In “Yes, Katy Perry, Babies Need Daddies,” D.C. McAllister wrote about Katy Perry’s declaration to Rolling Stone that this is 2014 and she doesn’t need a man to have a baby. But McAllister just touches the tip of the iceberg on both Perry and children’s need for fathers.
Perry is being more callous to her future child than the typical woman who realizes that she wants a baby, doesn’t happen to have a partner, and, therefore, for her convenience decides that she doesn’t need a man to have a baby. Perry left her marriage to Russell Brand a few short years ago because he was ready to have a baby and she wasn’t. From a piece I did in 2012 on pop rock and the hookup culture:
In her movie Part of Me, Katy Perry addresses her divorce, essentially stating the Love Myth. “I thought to myself, ‘When I find that person that’s going to be my life partner, I won’t ever have to choose [between my partner and my career].”
Before anyone thinks that this is just the silly and self-centered musings of a Hollywood starlet, this notion of easy love that never requires compromise passes for thoughtful feminist discourse these days.
Perry saw her husband’s desire to start a family as trying to force her to slow down her career when she didn’t want to. To be perfectly blunt, she chose her career over her marriage and her future child’s ability to have a father. She doesn’t have the typical excuse that she was unlucky in love and is now hearing the ticks of her biological clock pound in her ears.
As a Gen-X/millennial crossover, I was fortunate enough to first meet Robin Williams as Mork from Ork on the sitcom Mork and Mindy. A comedic powerhouse, Mork’s colorful wardrobe and loud laugh were the first things I imitated as a child. As I grew up, I would look back and realize the many character lessons I learned at home were reinforced by a supremely acted alien outsider with a predilection for sitting on his head. In virtually every role he played, Robin Williams taught his audience a life lesson. As a young kid there was no one more fun to hang around with and learn from on TV than Mork from Ork.
10. Old people rule.
Mork marvels at the way the elderly are ignored and maligned on earth. On Ork, old folks are revered as the wise, experienced ones to learn from. “The Elder” is called on to remind Mork of his Orkishness. His was an early lesson in the importance of respect and reverence for the elders in your life and how very important all people are, no matter and, perhaps, especially because of their age.
10. If guys didn’t look like heroin-addicted street dwellers…
Before committing suicide, musician Kurt Cobain copyrighted the grunge look that came to define Gen-X/millennial crossovers in the ’90s. A reaction to the preppie style made famous by ’80s yuppies, grunge involved a level of disheveled that transcended even the dirtiest of ’60s hippie looks. Grunge trademarks included wrinkled, untucked clothing complemented by greasy, knotted hair and an expression best defined as heroin chic. The style depicted an “I don’t care” attitude that took punk’s anti-authoritarian attitude to a darker, more disengaged level. Grunge became the look of resigned defeat among American males.
A character in my novel Man And Wife points out that it’s difficult to talk about manhood because an essential part of manhood is not talking about it. But that didn’t stop me from joining a panel with my friends at BOND during their annual Father’s Day Conference on Fatherhood and Men. With the fearless and humorous preacher Jesse Lee Peterson leading the discussion, the 45-minutes or so absolutely zipped by. Here it is for your delectation and delight:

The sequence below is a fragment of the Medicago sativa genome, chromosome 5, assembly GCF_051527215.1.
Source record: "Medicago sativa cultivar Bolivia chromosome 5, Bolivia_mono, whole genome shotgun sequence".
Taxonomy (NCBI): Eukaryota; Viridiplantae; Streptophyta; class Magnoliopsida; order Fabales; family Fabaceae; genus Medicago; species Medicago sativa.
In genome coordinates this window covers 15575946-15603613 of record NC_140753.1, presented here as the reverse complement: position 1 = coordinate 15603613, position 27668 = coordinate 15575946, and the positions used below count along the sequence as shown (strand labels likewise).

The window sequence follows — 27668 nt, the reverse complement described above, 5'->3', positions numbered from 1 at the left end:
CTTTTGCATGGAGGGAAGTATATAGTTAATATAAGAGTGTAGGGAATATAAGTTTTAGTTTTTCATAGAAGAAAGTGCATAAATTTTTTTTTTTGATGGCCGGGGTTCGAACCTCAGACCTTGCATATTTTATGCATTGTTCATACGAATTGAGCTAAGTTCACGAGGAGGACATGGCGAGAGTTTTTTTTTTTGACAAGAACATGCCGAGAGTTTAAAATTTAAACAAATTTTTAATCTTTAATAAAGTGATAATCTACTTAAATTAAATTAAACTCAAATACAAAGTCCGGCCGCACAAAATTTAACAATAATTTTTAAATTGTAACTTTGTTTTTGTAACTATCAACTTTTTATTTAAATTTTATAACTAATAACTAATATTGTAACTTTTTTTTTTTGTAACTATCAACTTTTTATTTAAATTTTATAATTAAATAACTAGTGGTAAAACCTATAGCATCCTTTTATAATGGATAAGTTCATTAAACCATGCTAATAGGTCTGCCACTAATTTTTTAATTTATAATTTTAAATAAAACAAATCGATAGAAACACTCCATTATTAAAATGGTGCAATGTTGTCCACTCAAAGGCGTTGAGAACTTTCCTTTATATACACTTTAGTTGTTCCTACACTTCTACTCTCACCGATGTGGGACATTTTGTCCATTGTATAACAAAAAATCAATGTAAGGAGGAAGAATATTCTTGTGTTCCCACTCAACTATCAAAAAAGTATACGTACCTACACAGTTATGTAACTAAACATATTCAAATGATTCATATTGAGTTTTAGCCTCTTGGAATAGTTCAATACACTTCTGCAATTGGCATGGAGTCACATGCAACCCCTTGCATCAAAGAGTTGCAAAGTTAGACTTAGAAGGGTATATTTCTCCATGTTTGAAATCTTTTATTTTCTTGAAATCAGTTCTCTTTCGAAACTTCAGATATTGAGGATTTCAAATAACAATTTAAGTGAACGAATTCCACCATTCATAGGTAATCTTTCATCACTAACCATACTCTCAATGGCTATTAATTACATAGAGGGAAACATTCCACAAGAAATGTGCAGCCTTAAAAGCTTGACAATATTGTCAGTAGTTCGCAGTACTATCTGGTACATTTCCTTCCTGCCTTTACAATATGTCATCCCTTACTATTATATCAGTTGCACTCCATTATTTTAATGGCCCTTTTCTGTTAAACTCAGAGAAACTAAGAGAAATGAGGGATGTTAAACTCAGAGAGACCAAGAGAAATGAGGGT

By the way, if you click on the Jesse Lee Peterson link, you’ll find my City Journal profile of him, the anti-Jesse Jackson. If you click on Man And Wife, you’ll have something absolutely great to read for the weekend! Is this blog a resource or what?
Common law, case law, moves slowly. It basically crowd-sources notions of fairness and justice over time and turns them into rules. Normally this works well. But when the assumptions that informed the common law were faulty, then precedent drags positive change.
We can see this happening in child custody arrangements. The precedents set in the 1970s when the divorce rate rose were informed by Freudian attachment-theory studies in the post-war era on orphans, as they were the most commonly found victims of fractured families. As attachment theory developed, psychologists started studying mothers and young children. It seemed a logical first layer of detail to examine given the expectations that women took care of the children while men worked outside the home.
When the divorce rate rose in the ’70s and courts had to start declaring custody arrangements, the experts recommended primary mother care because they didn’t have data for anything else. From a 1992 “Origins of Attachment Theory” paper in Developmental Psychology:
Although we have made progress in examining mother-child attachment, much work needs to be done with respect to studying attachment in the microsystem of family relationships (Bronfenbrenner, 1979). Despite studies by Belsky, Gilstrap, and Rovine (1984), Lamb (1978), and Parke and Tinsley (1987) that show fathers to be competent, if sometimes less than fully participant attachment figures, we still have much to learn regarding father attachment.
Formal studies of children in broken homes didn’t really start until the ’80s when there were children of divorce to study and a fierce need for relevant data. And the father and child arrangements that the data recommend look little like the modern arrangements formed under the inertia of legal precedent.
I’m never one to tell anyone to divorce their spouse. I’m a big fan of marriage. With that being said: I really hope Boomer Esiason’s wife takes a long, hard look at the man she’s married to.
The controversy started when Mets second basement Daniel Murphy asked for a mere three days paternity leave to join his wife who recently gave birth to their son in Florida. The three days is written into his collective bargaining contract, and while it is technically allowed, apparently few fathers in major league sports take advantage of any paternity leave. On a morning radio show today Boomer Esiason, explained to his morning show cohost Craig Carton, how he would’ve handled the situation: